U-M and India university expand joint research center in Delhi

By Frank Weir

Legal News

The University of Michigan Law School has announced that its 2010 cooperative effort with a university in India will be getting a funding boost from India's government.

According to a U-M spokesperson, the Jindal Global Law School (JGLS) of O.P. Jindal Global University agreed recently with India's Infrastructure Development Finance Company (IDFC) to develop courses, workshops, and joint research projects through the Michigan-Jindal Centre for Global Corporate and Financial Law and Policy, which was established by the two schools in 2010.

The Centre is located at O.P. Jindal Global University just outside Delhi in India's national capital region.

The funding by the government through the IDFC is a part of a "five-year, trilion-dollar effort" to improve the country's infrastructure.

"The infrastructure initiative will be led by professors Vikramaditya Khanna of Michigan Law and Charles Maddox of JGLS, two leading academics studying Indian corporate and financial law," the spokesperson said.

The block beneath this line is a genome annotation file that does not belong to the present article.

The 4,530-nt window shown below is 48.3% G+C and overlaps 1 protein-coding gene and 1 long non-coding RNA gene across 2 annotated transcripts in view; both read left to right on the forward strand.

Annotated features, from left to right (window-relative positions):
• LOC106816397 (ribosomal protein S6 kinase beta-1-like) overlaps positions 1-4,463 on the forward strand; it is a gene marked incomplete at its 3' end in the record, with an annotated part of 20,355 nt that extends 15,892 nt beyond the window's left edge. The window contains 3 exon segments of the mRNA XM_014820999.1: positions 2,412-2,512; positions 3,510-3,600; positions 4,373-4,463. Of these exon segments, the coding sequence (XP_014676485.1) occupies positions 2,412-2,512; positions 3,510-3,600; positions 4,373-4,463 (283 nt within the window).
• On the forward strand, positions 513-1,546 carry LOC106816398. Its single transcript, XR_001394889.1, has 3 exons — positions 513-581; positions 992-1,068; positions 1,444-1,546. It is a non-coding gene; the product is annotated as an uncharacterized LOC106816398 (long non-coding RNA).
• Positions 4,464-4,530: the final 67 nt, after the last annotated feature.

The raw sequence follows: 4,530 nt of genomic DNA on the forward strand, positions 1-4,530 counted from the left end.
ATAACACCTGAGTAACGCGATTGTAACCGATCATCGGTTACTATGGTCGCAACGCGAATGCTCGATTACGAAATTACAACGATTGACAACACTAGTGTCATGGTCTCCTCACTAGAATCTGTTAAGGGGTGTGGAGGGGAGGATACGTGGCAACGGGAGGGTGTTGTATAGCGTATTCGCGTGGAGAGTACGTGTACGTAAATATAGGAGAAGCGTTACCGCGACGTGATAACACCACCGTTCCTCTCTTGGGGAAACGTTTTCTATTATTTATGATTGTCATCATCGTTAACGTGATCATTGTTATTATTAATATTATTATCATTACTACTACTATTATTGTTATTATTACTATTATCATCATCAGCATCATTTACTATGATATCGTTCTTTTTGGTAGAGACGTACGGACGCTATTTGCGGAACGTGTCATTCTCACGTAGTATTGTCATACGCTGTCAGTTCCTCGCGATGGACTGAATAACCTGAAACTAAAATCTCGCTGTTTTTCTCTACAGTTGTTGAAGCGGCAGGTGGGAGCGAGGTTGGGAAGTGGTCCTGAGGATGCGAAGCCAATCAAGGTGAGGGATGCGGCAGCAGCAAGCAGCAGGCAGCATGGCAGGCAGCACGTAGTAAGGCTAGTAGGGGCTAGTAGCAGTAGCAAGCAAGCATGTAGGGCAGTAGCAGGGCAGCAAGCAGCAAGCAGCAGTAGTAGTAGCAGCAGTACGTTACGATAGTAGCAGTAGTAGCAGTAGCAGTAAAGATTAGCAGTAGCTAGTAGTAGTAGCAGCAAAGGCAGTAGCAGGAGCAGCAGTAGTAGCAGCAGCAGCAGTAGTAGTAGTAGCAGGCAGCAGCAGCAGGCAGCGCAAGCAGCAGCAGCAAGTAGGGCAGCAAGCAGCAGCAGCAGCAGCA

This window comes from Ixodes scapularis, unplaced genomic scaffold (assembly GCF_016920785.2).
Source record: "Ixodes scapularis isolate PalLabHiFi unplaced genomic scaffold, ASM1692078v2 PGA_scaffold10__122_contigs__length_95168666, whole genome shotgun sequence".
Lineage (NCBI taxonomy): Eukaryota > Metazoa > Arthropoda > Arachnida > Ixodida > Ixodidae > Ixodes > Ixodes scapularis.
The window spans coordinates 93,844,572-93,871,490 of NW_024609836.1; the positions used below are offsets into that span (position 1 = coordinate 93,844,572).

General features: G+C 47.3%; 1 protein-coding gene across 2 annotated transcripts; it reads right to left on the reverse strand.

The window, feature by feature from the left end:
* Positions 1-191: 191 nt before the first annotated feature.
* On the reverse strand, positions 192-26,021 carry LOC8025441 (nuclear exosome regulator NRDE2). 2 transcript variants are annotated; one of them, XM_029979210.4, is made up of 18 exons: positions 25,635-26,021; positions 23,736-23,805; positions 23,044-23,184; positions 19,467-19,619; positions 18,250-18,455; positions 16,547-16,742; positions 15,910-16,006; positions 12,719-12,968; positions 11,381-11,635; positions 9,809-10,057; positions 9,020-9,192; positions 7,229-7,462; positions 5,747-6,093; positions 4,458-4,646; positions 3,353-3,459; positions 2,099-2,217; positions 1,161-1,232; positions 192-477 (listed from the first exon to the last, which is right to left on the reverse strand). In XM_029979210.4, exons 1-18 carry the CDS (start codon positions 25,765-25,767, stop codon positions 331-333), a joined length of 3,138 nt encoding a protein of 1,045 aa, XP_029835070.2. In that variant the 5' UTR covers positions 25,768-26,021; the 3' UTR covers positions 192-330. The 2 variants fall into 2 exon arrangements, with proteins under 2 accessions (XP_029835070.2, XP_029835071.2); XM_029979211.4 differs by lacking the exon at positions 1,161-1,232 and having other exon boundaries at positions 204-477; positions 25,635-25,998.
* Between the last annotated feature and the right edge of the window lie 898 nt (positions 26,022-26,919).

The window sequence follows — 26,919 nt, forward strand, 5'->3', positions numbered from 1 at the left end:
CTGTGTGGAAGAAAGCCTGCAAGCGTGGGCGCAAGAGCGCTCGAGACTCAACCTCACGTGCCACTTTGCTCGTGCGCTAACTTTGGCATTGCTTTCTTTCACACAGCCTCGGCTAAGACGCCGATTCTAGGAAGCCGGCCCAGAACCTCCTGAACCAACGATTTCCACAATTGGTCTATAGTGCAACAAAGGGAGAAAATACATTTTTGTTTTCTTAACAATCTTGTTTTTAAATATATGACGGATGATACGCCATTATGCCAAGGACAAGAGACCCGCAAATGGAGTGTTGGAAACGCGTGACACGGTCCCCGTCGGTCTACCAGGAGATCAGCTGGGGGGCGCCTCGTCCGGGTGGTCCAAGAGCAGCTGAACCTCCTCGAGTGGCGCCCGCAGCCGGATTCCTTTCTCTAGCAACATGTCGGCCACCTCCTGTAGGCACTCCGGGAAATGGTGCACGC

"This is another important milestone for the Michigan-Jindal Global Corporate and Financial Law and Policy Centre," said Prof. C. Raj Kumar, vice chancellor, O.P. Jindal Global University and dean of Jindal Global Law School.

"It provides a unique avenue for teaching, research, training and capacity-building initiatives for the study of infrastructure law and policy."

The arrangement with the IDFC "puts the Centre in the midst of a huge development boom," the spokesperson noted adding that "as early as next month IDFC will be helping develop curriculum and lend teaching expertise for an intensive course on infrastructure development and project finance being held at JGLS."

Ultimately, that work will lead to the development of a series of courses and executive workshops designed to help educate people around the world on how to contribute to the construction of India's infrastructural backbone.

''India's infrastructure needs are large and pressing. Addressing those needs is critical to continuing the country's impressive levels of economic growth," said Khanna, the Centre's co-director.

"However, there are myriad important and often complicated legal issues involved in the infrastructure field.

"By developing courses, research programs and events, we'll be able to rely on the considerable expertise at Michigan, Jindal and IDFC to begin to address these important issues."

Published: Thu, Sep 29, 2011